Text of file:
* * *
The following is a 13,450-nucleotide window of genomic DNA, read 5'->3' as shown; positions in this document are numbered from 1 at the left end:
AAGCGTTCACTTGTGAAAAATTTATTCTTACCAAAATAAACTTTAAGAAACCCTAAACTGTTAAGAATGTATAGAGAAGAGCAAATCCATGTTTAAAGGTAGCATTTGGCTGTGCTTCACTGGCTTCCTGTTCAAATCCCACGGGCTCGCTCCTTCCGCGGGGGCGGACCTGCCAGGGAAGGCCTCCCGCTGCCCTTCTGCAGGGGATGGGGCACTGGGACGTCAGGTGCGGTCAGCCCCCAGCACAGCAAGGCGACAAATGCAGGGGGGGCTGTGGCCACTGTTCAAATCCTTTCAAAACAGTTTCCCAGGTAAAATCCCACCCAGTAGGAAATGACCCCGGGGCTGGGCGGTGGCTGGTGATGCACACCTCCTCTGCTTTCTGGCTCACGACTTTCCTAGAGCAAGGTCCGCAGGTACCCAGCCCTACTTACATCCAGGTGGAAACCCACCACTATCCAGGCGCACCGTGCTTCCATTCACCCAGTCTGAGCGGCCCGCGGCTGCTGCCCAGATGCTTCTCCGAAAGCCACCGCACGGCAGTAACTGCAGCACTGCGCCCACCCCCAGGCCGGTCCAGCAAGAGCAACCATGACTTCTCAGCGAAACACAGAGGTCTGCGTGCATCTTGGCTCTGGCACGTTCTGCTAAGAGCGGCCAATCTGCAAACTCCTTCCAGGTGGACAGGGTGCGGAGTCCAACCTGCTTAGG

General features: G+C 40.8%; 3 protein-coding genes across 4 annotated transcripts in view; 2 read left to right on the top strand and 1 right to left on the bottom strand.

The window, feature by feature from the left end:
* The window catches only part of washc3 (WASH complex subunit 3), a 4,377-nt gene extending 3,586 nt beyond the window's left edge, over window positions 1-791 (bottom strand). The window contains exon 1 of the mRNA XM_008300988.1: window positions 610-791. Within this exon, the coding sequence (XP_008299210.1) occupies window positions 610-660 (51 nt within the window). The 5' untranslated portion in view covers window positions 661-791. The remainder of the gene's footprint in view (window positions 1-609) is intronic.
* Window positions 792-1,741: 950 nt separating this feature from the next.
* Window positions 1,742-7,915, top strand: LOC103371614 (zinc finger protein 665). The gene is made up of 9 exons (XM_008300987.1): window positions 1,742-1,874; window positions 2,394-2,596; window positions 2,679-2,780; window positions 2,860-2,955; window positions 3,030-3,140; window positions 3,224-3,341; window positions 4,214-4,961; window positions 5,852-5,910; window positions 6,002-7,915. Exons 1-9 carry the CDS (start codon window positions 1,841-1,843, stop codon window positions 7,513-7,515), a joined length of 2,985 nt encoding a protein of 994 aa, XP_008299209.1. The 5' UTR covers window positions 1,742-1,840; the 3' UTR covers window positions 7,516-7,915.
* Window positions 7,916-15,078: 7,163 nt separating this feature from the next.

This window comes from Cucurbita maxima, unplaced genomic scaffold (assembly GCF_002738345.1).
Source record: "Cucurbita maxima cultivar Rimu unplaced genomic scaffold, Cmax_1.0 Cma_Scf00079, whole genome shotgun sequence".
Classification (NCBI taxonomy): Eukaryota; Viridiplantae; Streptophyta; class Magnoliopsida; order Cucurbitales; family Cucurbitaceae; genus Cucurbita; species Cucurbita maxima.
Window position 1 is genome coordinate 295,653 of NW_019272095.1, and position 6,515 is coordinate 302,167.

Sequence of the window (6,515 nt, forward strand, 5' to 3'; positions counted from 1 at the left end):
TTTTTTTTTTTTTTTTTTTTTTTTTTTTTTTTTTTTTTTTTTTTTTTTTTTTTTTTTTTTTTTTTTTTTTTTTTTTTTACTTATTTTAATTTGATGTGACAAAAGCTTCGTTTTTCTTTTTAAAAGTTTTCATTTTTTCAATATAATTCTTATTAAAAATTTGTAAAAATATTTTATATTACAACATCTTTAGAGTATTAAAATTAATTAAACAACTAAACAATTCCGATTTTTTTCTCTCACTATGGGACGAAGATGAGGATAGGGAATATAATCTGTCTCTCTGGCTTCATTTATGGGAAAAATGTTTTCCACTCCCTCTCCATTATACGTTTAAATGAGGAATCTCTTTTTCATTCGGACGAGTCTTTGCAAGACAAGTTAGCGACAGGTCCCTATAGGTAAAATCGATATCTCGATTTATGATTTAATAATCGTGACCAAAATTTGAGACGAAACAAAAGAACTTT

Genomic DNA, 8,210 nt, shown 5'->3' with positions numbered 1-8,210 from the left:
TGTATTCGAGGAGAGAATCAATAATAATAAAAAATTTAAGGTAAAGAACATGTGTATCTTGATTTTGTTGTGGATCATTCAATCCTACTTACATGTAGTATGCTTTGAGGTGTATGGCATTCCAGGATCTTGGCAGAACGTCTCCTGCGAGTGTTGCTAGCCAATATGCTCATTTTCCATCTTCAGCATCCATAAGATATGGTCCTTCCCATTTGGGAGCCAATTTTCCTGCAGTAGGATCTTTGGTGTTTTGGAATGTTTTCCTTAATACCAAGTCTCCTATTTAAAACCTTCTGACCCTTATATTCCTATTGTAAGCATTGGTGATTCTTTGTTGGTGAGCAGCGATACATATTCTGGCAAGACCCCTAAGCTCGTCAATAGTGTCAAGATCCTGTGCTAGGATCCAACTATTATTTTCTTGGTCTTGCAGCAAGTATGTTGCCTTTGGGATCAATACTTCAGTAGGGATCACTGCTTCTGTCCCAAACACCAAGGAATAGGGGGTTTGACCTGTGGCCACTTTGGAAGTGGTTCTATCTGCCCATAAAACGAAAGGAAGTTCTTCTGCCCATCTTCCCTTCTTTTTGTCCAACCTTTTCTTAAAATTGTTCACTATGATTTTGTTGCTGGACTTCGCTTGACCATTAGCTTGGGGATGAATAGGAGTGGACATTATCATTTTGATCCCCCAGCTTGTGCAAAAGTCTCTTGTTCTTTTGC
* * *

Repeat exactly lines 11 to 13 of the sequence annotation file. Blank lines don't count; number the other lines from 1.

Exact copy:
Classification (NCBI taxonomy): Eukaryota; Viridiplantae; Streptophyta; class Magnoliopsida; order Cucurbitales; family Cucurbitaceae; genus Cucurbita; species Cucurbita maxima.
Window position 1 is genome coordinate 295,653 of NW_019272095.1, and position 6,515 is coordinate 302,167.

Sequence of the window (6,515 nt, forward strand, 5' to 3'; positions counted from 1 at the left end):